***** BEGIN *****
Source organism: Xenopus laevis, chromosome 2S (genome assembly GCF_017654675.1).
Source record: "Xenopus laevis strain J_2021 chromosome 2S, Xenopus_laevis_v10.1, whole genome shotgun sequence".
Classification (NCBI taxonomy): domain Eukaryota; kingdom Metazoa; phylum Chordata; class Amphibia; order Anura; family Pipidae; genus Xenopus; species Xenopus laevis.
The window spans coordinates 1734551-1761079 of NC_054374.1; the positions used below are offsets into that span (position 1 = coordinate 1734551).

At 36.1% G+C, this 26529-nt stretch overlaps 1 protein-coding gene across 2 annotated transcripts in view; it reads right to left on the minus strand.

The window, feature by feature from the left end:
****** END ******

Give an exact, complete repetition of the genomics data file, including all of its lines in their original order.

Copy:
Source organism: Xenopus laevis, chromosome 2S (genome assembly GCF_017654675.1).
Source record: "Xenopus laevis strain J_2021 chromosome 2S, Xenopus_laevis_v10.1, whole genome shotgun sequence".
Classification (NCBI taxonomy): domain Eukaryota; kingdom Metazoa; phylum Chordata; class Amphibia; order Anura; family Pipidae; genus Xenopus; species Xenopus laevis.
The window spans coordinates 1734551-1761079 of NC_054374.1; the positions used below are offsets into that span (position 1 = coordinate 1734551).

At 36.1% G+C, this 26529-nt stretch overlaps 1 protein-coding gene across 2 annotated transcripts in view; it reads right to left on the minus strand.

The window, feature by feature from the left end: